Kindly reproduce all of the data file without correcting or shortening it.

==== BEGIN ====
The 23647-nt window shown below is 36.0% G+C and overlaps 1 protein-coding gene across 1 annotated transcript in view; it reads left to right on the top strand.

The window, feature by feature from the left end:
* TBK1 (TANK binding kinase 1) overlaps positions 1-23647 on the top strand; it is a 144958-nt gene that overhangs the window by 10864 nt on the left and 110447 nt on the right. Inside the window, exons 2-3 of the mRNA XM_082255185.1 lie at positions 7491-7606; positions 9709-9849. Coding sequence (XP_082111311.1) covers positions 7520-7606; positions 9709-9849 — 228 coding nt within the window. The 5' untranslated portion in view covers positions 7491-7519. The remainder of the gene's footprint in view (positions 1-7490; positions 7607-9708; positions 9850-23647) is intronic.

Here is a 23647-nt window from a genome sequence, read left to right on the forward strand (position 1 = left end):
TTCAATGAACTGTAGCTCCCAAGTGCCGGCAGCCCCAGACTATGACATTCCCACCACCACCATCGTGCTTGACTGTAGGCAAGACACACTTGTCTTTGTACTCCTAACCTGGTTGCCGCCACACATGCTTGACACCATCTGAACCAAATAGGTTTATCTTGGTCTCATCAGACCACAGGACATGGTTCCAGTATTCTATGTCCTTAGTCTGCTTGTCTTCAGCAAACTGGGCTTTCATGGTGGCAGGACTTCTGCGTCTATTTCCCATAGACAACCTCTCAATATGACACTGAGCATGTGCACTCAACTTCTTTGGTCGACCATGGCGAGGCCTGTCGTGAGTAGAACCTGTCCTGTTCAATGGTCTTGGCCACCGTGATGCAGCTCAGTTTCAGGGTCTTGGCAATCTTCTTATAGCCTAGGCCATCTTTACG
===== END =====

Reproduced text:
The 23647-nt window shown below is 36.0% G+C and overlaps 1 protein-coding gene across 1 annotated transcript in view; it reads left to right on the top strand.

The window, feature by feature from the left end:
* TBK1 (TANK binding kinase 1) overlaps positions 1-23647 on the top strand; it is a 144958-nt gene that overhangs the window by 10864 nt on the left and 110447 nt on the right. Inside the window, exons 2-3 of the mRNA XM_082255185.1 lie at positions 7491-7606; positions 9709-9849. Coding sequence (XP_082111311.1) covers positions 7520-7606; positions 9709-9849 — 228 coding nt within the window. The 5' untranslated portion in view covers positions 7491-7519. The remainder of the gene's footprint in view (positions 1-7490; positions 7607-9708; positions 9850-23647) is intronic.

Here is a 23647-nt window from a genome sequence, read left to right on the forward strand (position 1 = left end):
TTCAATGAACTGTAGCTCCCAAGTGCCGGCAGCCCCAGACTATGACATTCCCACCACCACCATCGTGCTTGACTGTAGGCAAGACACACTTGTCTTTGTACTCCTAACCTGGTTGCCGCCACACATGCTTGACACCATCTGAACCAAATAGGTTTATCTTGGTCTCATCAGACCACAGGACATGGTTCCAGTATTCTATGTCCTTAGTCTGCTTGTCTTCAGCAAACTGGGCTTTCATGGTGGCAGGACTTCTGCGTCTATTTCCCATAGACAACCTCTCAATATGACACTGAGCATGTGCACTCAACTTCTTTGGTCGACCATGGCGAGGCCTGTCGTGAGTAGAACCTGTCCTGTTCAATGGTCTTGGCCACCGTGATGCAGCTCAGTTTCAGGGTCTTGGCAATCTTCTTATAGCCTAGGCCATCTTTACG